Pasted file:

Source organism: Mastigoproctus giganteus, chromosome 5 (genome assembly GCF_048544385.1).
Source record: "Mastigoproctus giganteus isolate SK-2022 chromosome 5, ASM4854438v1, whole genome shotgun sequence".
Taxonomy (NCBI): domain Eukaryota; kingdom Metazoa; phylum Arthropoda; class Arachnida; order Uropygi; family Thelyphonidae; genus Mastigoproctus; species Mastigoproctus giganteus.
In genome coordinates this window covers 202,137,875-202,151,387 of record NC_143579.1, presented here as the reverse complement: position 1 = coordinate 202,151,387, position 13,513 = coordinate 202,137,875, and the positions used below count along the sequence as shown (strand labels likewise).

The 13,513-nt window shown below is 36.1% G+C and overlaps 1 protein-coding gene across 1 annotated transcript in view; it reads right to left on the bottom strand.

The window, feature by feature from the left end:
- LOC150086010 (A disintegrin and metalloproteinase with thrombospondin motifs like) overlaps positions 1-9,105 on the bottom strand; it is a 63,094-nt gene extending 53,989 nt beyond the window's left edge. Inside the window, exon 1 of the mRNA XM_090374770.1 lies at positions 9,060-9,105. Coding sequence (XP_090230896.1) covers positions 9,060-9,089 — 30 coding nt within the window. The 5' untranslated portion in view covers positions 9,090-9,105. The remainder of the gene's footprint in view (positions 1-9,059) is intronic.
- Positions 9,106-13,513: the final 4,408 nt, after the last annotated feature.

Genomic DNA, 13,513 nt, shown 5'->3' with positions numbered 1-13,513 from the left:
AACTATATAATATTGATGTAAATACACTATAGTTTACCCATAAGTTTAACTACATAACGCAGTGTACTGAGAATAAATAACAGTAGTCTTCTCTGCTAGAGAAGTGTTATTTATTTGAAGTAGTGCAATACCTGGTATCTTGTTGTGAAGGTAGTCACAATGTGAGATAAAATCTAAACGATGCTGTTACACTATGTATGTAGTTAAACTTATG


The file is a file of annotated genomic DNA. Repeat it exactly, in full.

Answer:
Source organism: Mastigoproctus giganteus, chromosome 5 (genome assembly GCF_048544385.1).
Source record: "Mastigoproctus giganteus isolate SK-2022 chromosome 5, ASM4854438v1, whole genome shotgun sequence".
Taxonomy (NCBI): domain Eukaryota; kingdom Metazoa; phylum Arthropoda; class Arachnida; order Uropygi; family Thelyphonidae; genus Mastigoproctus; species Mastigoproctus giganteus.
In genome coordinates this window covers 202,137,875-202,151,387 of record NC_143579.1, presented here as the reverse complement: position 1 = coordinate 202,151,387, position 13,513 = coordinate 202,137,875, and the positions used below count along the sequence as shown (strand labels likewise).

The 13,513-nt window shown below is 36.1% G+C and overlaps 1 protein-coding gene across 1 annotated transcript in view; it reads right to left on the bottom strand.

The window, feature by feature from the left end:
- LOC150086010 (A disintegrin and metalloproteinase with thrombospondin motifs like) overlaps positions 1-9,105 on the bottom strand; it is a 63,094-nt gene extending 53,989 nt beyond the window's left edge. Inside the window, exon 1 of the mRNA XM_090374770.1 lies at positions 9,060-9,105. Coding sequence (XP_090230896.1) covers positions 9,060-9,089 — 30 coding nt within the window. The 5' untranslated portion in view covers positions 9,090-9,105. The remainder of the gene's footprint in view (positions 1-9,059) is intronic.
- Positions 9,106-13,513: the final 4,408 nt, after the last annotated feature.

Genomic DNA, 13,513 nt, shown 5'->3' with positions numbered 1-13,513 from the left:
AACTATATAATATTGATGTAAATACACTATAGTTTACCCATAAGTTTAACTACATAACGCAGTGTACTGAGAATAAATAACAGTAGTCTTCTCTGCTAGAGAAGTGTTATTTATTTGAAGTAGTGCAATACCTGGTATCTTGTTGTGAAGGTAGTCACAATGTGAGATAAAATCTAAACGATGCTGTTACACTATGTATGTAGTTAAACTTATG